Clean Water

Inflow and Infiltration (I & I)

Sources of I & I. Surface runoff from rainfall and snowmelt naturally flows to local streams. A portion of runoff infiltrates into the ground. That groundwater naturally recharges aquifers by percolating down thru soil and subsurface sediment. In urban environments, however, those natural pathways are interrupted and water may accumulate in building basements, crawl spaces and under and around foundations. To avoid structural water damage, that water must be removed. Stormwater collection systems are designed to accept that clean water. Sanitary sewer systems are not. Sanitary sewer systems are designed to collect wastewater (not clean water) for treatment and then safe release back into the environment.

What is Inflow and Infiltration (I & I)?

  • Inflow and infiltration (I & I) are terms for the ways that runoff (from rainfall and snowmelt) and groundwater enter into sanitary sewer pipes. Runoff and groundwater are also referred to as clean water (or sometimes as clear water).
  • I & I is the component of sanitary sewer flow that originates from clean water. It is water that is removed from the natural hydrologic cycle that normally does not require treatment and should be directed to a stormwater collection system and/or allowed to travel a natural path to a stream or into the groundwater system (the graphic above shows I & I sources).
  • Inflow is clean water that enters the wastewater system through sump pumps, rain leaders, storm sewer cross connections, and foundation drains that are connected to sanitary sewer pipes. Inflow is greatest during major storm events and spring snowmelt. Wastewater volumes can triple during those times.
  • Infiltration is a more gradual process, and occurs when clean water seeps into sanitary sewer pipes through cracks, leaky pipe joints and/or deteriorated manholes.

Why Inflow and Infiltration (I & I) Matters?

  • I & I reduces pipe space to carry wastewater. Too much I & I in sewer pipes can cause overflow of untreated wastewater and/or backups to your, or your neighbor’s, home that you could be liable for. Insurance does not always cover sewage backups. Untreated wastewater released into the environment or a building impacts our environment and public health.
  • I & I is clean water that does not require expensive wastewater treatment. Excessive I & I unnecessarily increases treatment costs and may result in customer price increases for sanitary sewer service.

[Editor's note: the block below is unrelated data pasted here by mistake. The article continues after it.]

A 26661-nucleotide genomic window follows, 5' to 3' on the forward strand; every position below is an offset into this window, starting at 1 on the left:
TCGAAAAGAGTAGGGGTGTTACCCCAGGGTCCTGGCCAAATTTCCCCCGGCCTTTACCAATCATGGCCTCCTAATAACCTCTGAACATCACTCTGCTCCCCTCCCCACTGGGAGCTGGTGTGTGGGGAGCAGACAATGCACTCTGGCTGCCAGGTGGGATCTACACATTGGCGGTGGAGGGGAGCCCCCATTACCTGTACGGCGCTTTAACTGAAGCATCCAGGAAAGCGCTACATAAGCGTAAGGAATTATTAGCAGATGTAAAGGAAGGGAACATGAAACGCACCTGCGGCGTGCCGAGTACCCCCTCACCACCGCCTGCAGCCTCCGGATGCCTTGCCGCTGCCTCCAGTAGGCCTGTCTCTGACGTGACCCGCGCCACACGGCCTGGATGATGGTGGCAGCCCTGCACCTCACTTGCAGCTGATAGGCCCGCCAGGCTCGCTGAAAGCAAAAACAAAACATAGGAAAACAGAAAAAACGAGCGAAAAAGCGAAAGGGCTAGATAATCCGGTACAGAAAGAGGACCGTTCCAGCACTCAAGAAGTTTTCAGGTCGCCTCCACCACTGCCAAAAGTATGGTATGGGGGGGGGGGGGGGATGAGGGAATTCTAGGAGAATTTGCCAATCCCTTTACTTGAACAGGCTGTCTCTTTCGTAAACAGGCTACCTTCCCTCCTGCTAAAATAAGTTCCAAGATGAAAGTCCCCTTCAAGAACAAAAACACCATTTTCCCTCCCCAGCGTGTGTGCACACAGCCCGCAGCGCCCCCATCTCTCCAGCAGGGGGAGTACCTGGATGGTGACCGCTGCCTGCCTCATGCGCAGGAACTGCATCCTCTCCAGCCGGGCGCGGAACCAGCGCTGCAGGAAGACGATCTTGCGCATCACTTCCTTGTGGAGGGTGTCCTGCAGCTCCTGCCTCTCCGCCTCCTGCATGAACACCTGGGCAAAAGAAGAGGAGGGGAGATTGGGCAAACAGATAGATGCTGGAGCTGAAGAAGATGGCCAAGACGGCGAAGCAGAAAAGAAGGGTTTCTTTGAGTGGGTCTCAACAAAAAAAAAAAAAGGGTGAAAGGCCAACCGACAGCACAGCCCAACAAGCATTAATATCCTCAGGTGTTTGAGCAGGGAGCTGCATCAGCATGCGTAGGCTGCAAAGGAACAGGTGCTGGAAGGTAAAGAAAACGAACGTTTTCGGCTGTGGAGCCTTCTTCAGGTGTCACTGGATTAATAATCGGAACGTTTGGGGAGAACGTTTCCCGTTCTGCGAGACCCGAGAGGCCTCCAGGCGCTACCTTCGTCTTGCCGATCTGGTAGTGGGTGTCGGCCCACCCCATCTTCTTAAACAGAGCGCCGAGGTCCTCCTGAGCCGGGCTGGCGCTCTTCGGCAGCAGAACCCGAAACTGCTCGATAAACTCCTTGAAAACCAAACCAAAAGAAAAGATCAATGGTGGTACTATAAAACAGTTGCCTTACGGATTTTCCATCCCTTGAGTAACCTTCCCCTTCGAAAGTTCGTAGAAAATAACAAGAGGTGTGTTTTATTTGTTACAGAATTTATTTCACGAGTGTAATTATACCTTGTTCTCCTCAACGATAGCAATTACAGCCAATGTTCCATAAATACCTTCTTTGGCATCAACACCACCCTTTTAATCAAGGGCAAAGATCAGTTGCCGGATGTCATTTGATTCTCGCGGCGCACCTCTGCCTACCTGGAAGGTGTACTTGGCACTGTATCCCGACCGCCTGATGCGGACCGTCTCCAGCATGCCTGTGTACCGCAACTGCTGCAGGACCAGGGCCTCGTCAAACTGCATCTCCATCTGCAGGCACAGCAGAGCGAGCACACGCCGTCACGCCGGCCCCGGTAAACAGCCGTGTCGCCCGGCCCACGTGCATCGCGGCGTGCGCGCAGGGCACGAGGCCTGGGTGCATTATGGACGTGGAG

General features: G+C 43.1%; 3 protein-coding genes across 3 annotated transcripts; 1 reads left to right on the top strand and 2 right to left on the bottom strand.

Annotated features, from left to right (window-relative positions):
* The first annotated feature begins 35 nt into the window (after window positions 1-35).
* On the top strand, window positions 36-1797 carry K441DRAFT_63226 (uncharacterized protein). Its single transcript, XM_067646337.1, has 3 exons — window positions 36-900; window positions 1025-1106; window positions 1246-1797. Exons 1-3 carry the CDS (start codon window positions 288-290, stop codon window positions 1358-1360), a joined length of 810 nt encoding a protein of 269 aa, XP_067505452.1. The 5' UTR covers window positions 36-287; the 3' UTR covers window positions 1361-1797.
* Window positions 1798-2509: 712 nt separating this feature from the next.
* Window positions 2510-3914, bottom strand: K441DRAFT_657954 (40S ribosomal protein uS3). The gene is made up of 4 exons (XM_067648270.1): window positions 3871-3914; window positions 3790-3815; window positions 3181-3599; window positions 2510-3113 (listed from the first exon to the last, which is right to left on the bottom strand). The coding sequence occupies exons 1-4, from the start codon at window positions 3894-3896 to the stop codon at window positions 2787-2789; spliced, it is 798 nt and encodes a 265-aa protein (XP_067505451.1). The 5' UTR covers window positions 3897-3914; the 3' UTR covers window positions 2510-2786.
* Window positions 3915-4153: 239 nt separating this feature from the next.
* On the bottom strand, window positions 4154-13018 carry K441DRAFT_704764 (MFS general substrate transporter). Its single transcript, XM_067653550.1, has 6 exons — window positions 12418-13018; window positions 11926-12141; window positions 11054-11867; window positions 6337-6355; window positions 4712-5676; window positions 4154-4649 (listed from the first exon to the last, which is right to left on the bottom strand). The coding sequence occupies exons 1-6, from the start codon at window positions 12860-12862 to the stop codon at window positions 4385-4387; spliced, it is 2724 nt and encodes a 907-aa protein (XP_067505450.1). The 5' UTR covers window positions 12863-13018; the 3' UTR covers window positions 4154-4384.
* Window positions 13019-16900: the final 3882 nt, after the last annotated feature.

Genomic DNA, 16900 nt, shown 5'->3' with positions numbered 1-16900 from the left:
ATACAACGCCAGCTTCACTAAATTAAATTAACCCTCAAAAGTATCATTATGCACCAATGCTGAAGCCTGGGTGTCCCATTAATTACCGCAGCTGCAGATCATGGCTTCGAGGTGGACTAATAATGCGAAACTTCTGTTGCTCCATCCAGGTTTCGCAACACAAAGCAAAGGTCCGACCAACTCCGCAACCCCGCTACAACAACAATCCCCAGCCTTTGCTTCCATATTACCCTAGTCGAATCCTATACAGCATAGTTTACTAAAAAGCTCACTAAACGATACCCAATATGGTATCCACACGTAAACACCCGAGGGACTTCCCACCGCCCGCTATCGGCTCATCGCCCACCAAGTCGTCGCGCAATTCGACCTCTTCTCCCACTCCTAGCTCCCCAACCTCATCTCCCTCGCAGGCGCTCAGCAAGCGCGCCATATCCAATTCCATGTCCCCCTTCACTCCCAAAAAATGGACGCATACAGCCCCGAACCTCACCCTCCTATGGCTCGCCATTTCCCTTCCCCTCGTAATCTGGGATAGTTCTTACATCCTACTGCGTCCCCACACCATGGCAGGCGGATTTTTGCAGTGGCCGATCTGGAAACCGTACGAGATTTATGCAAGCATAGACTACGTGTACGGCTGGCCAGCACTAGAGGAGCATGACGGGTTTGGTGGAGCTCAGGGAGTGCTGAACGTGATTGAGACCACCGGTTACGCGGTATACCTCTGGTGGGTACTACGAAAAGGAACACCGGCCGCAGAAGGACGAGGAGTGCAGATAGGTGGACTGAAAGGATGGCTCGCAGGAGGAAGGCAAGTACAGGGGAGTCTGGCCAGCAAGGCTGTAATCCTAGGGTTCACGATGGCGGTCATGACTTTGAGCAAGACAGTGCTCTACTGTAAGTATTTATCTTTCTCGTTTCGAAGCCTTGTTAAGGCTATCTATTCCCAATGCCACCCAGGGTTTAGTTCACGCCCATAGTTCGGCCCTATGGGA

• I & I reduces pipe capacity that was built, and paid for with impact fees, to accommodate existing and new customers.
  • Clean water runoff and groundwater that is entering sanitary sewer pipes is removed from the natural hydrologic cycle and does not flow into our local streams and ground to recharge aquifers.

What You Can do to Reduce I & I on Your Property?

  • Check your sump pump connection. Have your plumber disconnect it from the sewer system. We can help (see below). National statistics show that a sump pump can pump up to 7,200 gallons per day of clean water into the wastewater system. That’s the equivalent of an average sized residential swimming pool. SBWRD collects and treats a daily annual average of 4.0 million gallons of wastewater per day. If 100, of the 13,000 customer accounts that SBWRD serves (less than 1% of customer base), each pumped 7,200 gallons per day, that would represent 18% of SBWRD wastewater flow. A disproportionate share that all customers pay for.
  • Have your sewer service line (lateral) that connects from your home to the public sewer system inspected and repaired by a qualified plumber if there is damage.
  • Inspect your gutters/downspouts and “yard” drains to make sure that they are not connected to the sewer system.

We Can Help!

  • Currently, SBWRD is offering up to $1,500 of financial assistance to residential homeowners who will disconnect their sump pump from the sewer system. This assistance is only available for a limited time.
  • SBWRD will send knowledgeable staff to assist homeowners in discovering if there are sump pumps, or other drains, connected to the sewer system. There is no cost to the homeowner.
  • We want to help! Call us at 435-649-7993 and ask for help with reducing I & I on your property.

Protecting Your Health, Home and Environment